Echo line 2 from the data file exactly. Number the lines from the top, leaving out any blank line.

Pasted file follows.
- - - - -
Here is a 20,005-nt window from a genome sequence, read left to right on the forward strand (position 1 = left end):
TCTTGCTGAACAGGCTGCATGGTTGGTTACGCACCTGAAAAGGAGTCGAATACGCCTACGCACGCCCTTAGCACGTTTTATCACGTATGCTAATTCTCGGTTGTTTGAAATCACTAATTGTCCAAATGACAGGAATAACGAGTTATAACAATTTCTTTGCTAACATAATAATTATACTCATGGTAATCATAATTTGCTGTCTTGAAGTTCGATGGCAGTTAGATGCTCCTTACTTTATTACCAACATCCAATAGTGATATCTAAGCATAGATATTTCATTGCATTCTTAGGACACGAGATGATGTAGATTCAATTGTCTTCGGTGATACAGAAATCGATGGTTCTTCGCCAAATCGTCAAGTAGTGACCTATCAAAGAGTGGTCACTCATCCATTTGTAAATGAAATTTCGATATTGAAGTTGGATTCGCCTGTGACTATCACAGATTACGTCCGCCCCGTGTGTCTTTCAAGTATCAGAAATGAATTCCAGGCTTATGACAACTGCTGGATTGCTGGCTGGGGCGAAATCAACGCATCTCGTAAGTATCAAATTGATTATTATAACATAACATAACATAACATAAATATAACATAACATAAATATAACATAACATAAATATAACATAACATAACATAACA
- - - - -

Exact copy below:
TCTTGCTGAACAGGCTGCATGGTTGGTTACGCACCTGAAAAGGAGTCGAATACGCCTACGCACGCCCTTAGCACGTTTTATCACGTATGCTAATTCTCGGTTGTTTGAAATCACTAATTGTCCAAATGACAGGAATAACGAGTTATAACAATTTCTTTGCTAACATAATAATTATACTCATGGTAATCATAATTTGCTGTCTTGAAGTTCGATGGCAGTTAGATGCTCCTTACTTTATTACCAACATCCAATAGTGATATCTAAGCATAGATATTTCATTGCATTCTTAGGACACGAGATGATGTAGATTCAATTGTCTTCGGTGATACAGAAATCGATGGTTCTTCGCCAAATCGTCAAGTAGTGACCTATCAAAGAGTGGTCACTCATCCATTTGTAAATGAAATTTCGATATTGAAGTTGGATTCGCCTGTGACTATCACAGATTACGTCCGCCCCGTGTGTCTTTCAAGTATCAGAAATGAATTCCAGGCTTATGACAACTGCTGGATTGCTGGCTGGGGCGAAATCAACGCATCTCGTAAGTATCAAATTGATTATTATAACATAACATAACATAACATAAATATAACATAACATAAATATAACATAACATAAATATAACATAACATAACATAACA